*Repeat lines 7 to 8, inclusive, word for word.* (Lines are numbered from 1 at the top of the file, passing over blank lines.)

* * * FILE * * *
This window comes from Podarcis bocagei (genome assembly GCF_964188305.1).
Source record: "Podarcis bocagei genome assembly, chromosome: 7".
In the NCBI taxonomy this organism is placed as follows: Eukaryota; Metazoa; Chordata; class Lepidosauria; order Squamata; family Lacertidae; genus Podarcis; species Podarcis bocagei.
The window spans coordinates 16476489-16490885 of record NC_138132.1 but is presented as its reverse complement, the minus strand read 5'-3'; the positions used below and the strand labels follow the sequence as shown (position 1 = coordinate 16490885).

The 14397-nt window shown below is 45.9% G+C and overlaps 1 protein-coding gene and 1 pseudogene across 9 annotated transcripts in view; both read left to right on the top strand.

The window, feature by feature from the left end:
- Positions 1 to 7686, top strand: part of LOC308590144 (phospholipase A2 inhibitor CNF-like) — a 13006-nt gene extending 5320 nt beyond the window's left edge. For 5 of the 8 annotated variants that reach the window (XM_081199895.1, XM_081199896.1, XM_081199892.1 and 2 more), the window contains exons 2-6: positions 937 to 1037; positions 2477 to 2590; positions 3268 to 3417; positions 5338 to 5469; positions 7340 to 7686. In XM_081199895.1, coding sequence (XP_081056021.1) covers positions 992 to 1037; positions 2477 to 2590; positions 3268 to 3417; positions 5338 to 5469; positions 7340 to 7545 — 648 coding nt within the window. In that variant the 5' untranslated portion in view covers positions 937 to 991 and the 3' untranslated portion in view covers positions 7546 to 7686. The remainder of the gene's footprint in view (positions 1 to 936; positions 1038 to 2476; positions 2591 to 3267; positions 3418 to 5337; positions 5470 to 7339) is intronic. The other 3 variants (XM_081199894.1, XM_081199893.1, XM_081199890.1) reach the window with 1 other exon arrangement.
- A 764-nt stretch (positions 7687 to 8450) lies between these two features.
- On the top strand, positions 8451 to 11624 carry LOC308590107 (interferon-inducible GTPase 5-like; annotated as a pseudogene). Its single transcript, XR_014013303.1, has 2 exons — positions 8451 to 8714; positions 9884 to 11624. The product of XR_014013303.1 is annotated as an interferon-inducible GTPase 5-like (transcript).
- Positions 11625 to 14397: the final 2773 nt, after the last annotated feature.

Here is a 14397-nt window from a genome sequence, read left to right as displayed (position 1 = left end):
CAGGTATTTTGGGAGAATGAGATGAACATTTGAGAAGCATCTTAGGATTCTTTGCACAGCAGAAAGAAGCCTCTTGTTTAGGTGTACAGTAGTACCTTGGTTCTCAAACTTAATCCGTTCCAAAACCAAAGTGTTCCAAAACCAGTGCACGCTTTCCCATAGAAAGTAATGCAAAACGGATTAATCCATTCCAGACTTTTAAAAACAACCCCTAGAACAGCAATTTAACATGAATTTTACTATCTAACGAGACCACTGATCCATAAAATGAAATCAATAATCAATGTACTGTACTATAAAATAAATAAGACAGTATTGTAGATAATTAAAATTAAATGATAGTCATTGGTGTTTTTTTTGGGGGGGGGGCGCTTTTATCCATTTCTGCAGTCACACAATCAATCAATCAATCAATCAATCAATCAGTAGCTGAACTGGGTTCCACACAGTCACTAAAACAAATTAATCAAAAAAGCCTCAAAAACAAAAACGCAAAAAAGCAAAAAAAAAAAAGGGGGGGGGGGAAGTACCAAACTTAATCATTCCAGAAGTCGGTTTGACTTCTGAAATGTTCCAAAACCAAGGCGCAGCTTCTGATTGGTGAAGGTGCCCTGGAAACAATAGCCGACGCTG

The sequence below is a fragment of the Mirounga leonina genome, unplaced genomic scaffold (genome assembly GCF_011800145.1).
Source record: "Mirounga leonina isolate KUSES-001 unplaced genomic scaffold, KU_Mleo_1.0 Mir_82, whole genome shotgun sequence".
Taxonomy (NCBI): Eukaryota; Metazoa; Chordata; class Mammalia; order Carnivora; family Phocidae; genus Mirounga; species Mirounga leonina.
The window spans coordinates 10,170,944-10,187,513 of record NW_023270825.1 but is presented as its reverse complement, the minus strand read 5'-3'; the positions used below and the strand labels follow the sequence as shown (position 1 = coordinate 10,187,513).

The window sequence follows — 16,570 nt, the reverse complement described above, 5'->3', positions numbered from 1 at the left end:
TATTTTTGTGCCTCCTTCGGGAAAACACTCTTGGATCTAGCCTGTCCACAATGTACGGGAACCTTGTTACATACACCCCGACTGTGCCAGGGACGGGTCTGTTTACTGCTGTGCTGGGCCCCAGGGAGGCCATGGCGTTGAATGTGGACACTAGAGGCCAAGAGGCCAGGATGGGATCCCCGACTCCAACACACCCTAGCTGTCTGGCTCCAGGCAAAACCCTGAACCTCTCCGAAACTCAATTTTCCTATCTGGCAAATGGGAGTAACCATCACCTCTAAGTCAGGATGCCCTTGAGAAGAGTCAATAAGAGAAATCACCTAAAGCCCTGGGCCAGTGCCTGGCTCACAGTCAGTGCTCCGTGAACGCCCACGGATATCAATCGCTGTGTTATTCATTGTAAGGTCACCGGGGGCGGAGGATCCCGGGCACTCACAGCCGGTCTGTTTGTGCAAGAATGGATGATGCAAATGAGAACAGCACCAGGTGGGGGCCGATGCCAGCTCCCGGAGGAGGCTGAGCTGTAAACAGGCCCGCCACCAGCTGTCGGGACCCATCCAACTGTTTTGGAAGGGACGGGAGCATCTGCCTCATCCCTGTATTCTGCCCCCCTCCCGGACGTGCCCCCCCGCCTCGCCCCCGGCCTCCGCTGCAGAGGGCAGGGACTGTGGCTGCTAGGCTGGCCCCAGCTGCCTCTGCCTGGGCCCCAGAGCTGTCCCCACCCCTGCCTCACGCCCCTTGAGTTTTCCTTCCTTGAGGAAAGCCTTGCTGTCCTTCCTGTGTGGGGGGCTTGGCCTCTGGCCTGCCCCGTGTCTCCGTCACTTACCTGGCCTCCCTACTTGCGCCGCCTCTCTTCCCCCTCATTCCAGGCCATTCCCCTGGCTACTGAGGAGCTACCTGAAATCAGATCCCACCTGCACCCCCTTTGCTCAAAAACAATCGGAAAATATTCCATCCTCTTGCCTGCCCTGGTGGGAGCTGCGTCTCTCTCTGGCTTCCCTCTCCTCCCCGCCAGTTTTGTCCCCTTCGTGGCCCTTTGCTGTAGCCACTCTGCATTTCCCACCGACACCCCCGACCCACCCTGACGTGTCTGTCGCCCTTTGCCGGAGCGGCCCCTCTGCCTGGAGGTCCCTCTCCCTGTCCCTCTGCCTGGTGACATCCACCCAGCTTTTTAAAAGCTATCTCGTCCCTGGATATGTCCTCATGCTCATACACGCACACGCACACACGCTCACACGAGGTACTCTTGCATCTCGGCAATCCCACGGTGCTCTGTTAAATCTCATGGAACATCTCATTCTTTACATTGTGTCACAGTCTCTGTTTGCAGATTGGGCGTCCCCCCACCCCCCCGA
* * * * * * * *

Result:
- Positions 1 to 7686, top strand: part of LOC308590144 (phospholipase A2 inhibitor CNF-like) — a 13006-nt gene extending 5320 nt beyond the window's left edge. For 5 of the 8 annotated variants that reach the window (XM_081199895.1, XM_081199896.1, XM_081199892.1 and 2 more), the window contains exons 2-6: positions 937 to 1037; positions 2477 to 2590; positions 3268 to 3417; positions 5338 to 5469; positions 7340 to 7686. In XM_081199895.1, coding sequence (XP_081056021.1) covers positions 992 to 1037; positions 2477 to 2590; positions 3268 to 3417; positions 5338 to 5469; positions 7340 to 7545 — 648 coding nt within the window. In that variant the 5' untranslated portion in view covers positions 937 to 991 and the 3' untranslated portion in view covers positions 7546 to 7686. The remainder of the gene's footprint in view (positions 1 to 936; positions 1038 to 2476; positions 2591 to 3267; positions 3418 to 5337; positions 5470 to 7339) is intronic. The other 3 variants (XM_081199894.1, XM_081199893.1, XM_081199890.1) reach the window with 1 other exon arrangement.
- A 764-nt stretch (positions 7687 to 8450) lies between these two features.